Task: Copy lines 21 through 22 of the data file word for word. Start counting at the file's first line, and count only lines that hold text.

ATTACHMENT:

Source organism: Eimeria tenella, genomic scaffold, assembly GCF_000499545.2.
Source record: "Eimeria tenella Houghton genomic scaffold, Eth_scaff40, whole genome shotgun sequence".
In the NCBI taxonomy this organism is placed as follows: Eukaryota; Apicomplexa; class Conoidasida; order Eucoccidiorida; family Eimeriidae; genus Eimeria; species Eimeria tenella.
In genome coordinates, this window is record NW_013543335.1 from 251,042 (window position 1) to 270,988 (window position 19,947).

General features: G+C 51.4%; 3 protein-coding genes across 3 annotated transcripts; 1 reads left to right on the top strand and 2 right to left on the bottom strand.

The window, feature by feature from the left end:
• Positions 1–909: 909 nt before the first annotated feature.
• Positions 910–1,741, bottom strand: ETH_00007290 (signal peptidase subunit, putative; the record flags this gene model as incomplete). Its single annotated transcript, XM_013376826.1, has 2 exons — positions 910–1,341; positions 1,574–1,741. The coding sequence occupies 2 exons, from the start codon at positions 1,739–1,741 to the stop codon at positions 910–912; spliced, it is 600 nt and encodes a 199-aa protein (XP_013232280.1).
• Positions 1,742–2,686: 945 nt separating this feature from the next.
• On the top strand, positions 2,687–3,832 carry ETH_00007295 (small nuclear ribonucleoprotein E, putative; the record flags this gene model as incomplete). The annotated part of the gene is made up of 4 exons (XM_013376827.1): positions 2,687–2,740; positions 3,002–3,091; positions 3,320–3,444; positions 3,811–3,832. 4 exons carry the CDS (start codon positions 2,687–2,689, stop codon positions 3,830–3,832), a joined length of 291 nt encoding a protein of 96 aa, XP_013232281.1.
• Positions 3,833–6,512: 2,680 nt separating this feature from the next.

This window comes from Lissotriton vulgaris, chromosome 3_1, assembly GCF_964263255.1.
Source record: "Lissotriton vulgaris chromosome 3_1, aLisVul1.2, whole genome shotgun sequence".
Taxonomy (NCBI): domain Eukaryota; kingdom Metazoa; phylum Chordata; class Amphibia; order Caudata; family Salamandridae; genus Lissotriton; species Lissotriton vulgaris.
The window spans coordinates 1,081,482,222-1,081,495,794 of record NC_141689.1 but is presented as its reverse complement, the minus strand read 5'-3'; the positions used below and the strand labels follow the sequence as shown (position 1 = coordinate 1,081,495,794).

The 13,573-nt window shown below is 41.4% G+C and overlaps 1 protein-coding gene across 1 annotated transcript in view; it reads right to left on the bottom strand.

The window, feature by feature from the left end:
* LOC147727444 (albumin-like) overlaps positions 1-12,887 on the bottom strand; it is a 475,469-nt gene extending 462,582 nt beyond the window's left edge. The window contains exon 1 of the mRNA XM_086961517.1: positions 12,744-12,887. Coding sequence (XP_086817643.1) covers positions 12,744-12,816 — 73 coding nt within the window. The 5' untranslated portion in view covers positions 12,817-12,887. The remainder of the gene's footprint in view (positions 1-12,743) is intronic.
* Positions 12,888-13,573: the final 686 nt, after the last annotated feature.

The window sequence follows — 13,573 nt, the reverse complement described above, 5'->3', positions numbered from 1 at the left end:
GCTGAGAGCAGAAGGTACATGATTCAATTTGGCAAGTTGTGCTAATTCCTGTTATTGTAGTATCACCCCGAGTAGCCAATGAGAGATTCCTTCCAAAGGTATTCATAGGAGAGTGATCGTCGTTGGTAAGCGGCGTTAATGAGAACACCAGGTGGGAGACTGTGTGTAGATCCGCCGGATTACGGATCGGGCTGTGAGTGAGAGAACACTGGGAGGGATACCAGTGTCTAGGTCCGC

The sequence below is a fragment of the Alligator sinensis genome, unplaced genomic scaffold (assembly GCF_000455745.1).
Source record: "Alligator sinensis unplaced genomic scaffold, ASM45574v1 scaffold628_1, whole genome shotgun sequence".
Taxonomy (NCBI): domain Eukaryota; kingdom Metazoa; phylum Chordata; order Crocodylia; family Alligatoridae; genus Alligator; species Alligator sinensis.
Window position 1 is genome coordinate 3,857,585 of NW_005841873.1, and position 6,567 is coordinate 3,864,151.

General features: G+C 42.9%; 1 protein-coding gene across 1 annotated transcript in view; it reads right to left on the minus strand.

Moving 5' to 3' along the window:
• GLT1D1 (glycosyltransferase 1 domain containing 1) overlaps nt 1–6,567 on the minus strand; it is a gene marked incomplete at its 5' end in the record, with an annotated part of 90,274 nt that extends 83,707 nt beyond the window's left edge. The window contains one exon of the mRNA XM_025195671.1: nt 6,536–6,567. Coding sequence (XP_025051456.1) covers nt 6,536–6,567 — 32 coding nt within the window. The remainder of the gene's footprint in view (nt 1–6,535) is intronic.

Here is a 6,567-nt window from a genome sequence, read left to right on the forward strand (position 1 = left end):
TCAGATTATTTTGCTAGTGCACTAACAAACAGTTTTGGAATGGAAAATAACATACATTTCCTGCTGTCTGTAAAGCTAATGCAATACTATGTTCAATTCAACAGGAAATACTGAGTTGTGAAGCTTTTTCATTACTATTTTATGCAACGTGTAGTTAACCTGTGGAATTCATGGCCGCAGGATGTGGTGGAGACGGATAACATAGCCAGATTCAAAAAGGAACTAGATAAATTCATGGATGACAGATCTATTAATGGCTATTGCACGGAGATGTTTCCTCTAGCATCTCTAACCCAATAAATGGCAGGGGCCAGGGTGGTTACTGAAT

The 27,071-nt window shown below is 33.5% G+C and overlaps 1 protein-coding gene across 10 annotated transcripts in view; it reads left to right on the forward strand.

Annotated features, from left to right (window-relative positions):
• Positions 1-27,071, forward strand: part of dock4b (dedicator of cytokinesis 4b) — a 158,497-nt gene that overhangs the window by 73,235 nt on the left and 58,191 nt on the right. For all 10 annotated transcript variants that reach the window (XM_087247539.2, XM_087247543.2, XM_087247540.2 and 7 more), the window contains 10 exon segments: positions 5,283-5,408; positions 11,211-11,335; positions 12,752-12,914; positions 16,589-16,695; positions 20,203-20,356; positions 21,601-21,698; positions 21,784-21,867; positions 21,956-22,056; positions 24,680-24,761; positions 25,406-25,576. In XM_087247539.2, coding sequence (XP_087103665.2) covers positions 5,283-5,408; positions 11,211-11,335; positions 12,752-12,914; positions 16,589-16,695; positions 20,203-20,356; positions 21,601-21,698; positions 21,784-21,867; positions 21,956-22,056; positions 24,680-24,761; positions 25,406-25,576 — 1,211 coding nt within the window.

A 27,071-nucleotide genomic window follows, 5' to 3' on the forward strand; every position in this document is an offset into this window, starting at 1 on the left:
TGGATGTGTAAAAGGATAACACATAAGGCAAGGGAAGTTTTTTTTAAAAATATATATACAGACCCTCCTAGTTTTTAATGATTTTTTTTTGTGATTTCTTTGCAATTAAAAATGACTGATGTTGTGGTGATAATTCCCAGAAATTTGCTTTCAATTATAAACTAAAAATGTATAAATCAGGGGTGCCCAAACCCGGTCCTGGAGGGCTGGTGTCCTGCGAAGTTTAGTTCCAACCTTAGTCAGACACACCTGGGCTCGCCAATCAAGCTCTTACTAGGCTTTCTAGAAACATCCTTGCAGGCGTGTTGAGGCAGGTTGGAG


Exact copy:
GCTGAGAGCAGAAGGTACATGATTCAATTTGGCAAGTTGTGCTAATTCCTGTTATTGTAGTATCACCCCGAGTAGCCAATGAGAGATTCCTTCCAAAGGTATTCATAGGAGAGTGATCGTCGTTGGTAAGCGGCGTTAATGAGAACACCAGGTGGGAGACTGTGTGTAGATCCGCCGGATTACGGATCGGGCTGTGAGTGAGAGAACACTGGGAGGGATACCAGTGTCTAGGTCCGC

The sequence below is a fragment of the Alligator sinensis genome, unplaced genomic scaffold (assembly GCF_000455745.1).